Romancing Rural India – Summer Internship at ITC

It was 5:34 A.M. No time for any self-respecting human being to be getting up and about. However, here in the northern states of India, the sun is more eager to rise, and its first rays were already filtering through the curtains into my room. I peeked through my sheets, groaned at the intrusion and covered myself again, determined to clock in at least an hour more of dozing. That’s when my doorbell rang jarringly. I shuffled to the door and it opened to reveal a hotel clerk, replete with combed oily hair, smiling at me. He suggested that it would be a good time to have a bath, as hot water would not be available post 6 A.M. I decided against debating with him on the stupidity of wanting to have a hot water bath in 44 degree heat, and just nodded my head, closed the door and went right back to sleep.

It was to be a long week in Bihar.

Sitting now as I am, in rain-soaked Mumbai which is beguiling me with the best weather it has had in months, those eight weeks I spent on my internship seem like a world away. I still remember the day I got placed for my summer internship at ITC. When the time to get our project briefs approached, I eagerly awaited a project on something glamorous like Personal Care Products (PCP) or foods. I dreamt of rolling out grand promotional plans and turning around the brand in ways that only naiveté permits. The world was going to be my oyster. But instead I got a project to increase rural sales of Mangldeep agarbattis, and my project location was Chennai.

 

I've seen this logo one too many times.
I’ve seen this logo one too many times.

 

My first reaction, predictably, was of incredulousness. Agarbattis? What the heck do I know about agarbattis? However I was excited about the rural areas part. I always wanted to hunker down in front of a mofussil crew of villagers and converse with them, understand them. The romanticism of that image in my head was to be corrected in the weeks to come, mostly via copious amounts of cow dung and flies. Nonetheless, these weeks taught me things I had never come across before, in both my classes at college, and life. That is why I have chosen to write about my experiences for the Summer Saga 2014 contest. Because I came across a few stories that deserve to be heard.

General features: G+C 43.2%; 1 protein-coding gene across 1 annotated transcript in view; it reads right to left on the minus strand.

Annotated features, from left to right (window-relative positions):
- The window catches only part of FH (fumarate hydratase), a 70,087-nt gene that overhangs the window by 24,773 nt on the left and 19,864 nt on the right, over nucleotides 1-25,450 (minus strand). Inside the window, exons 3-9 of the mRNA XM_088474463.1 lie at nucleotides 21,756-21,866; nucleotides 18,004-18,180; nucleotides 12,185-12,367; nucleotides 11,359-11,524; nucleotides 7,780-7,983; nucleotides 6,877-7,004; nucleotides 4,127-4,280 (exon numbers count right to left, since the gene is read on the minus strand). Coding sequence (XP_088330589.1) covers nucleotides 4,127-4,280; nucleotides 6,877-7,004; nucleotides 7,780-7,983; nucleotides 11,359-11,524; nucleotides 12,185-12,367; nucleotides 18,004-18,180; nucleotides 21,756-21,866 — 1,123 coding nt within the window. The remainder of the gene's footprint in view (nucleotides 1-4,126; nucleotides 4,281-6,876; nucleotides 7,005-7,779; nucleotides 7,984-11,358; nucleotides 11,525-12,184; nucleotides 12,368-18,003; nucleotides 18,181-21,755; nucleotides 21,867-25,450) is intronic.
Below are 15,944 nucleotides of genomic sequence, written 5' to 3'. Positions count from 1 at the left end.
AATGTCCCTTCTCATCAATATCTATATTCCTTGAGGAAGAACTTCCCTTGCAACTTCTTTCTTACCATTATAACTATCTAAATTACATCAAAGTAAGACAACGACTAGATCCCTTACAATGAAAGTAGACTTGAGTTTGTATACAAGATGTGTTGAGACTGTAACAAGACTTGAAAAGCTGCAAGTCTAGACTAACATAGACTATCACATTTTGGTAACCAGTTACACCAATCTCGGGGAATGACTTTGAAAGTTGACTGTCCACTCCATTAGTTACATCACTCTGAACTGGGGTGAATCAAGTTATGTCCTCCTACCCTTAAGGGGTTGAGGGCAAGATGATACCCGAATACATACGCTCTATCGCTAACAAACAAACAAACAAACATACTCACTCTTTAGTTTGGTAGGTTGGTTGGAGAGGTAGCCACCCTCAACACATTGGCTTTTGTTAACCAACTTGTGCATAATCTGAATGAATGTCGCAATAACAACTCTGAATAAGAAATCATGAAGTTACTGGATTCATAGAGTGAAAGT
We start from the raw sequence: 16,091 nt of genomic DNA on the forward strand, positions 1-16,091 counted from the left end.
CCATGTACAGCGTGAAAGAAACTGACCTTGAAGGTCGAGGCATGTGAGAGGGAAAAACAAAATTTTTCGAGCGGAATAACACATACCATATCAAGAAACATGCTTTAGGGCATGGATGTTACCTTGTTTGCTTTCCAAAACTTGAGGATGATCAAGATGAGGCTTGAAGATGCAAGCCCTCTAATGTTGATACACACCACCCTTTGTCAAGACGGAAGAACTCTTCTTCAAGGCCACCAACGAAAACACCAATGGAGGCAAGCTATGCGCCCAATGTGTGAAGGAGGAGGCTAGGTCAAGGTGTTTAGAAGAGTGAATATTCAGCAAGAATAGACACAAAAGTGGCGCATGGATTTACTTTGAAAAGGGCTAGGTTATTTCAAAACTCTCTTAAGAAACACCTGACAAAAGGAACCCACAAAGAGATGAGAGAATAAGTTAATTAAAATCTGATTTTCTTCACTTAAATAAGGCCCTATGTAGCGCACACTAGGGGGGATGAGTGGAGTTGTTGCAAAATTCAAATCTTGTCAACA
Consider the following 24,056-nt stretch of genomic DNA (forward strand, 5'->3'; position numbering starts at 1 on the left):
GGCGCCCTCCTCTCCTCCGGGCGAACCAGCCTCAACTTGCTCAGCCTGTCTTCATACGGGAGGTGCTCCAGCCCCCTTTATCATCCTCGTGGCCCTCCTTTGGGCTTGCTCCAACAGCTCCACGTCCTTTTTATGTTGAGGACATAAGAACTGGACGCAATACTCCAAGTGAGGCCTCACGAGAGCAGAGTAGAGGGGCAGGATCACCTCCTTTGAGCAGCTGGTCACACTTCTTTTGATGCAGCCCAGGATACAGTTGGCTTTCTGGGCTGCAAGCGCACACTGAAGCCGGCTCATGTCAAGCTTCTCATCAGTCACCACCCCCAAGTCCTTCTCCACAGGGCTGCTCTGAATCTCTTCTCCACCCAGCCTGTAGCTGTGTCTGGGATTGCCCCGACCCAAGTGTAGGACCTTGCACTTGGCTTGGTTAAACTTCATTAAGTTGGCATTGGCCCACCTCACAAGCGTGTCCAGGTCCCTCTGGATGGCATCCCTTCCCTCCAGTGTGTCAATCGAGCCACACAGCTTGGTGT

Let me begin from the top. My project was very open ended, and I was allowed to come up with any ideas that could help boost sales in states where Mangaldeep’s sales were dipping. This included studying our distribution system and benchmarking it against that of our competitors, studying any innovative marketing strategies that anybody was running in the market (not necessarily an agarbatti company), and looking for portfolio gaps etc. But at the time that I left Mumbai for Chennai after my exams got over, I didn’t even know this much. It was with the help of my mentor and the other guys at the office that I was able to eke meaning out of such a vaguely worded and vastly interpretable project brief. Allow me to walk you through my eight weeks then.

Let me start by talking about Chennai for a bit. Firstly, it is HOT. For a Bangalorean who had moved to Mumbai for his MMS, I believed I had adjusted to coastal weather. Chennai just laughed at my beliefs and cranked that thermostat all the way to 11. Even a five-minute walk to buy some breakfast in the morning had you sweating all over and sapped of the will to do anything productive. The first week was the hardest, when I was made to tag along with a local distributor salesman on his beat, to ‘see how the company makes money’. This is when I discovered the second and last drawback of life in Chennai. If you don’t know Tamil, good luck to you. Travelling along with him from 10 AM to 3 PM, I often got delirious due to the heat around noon. A couple of times I even got dehydrated and cramped up, and no amount of water was helping. Through all this I was trying to ask questions to the shopkeepers to try and understand how the competition was making money. But unless the salesman translated my words for me, I would get nothing from the traders, except a joke or two at my expense at times. Those three days I spent on the beat elevated my respect for salesmen, who managed to carry out such physically trying jobs with a smile on their face.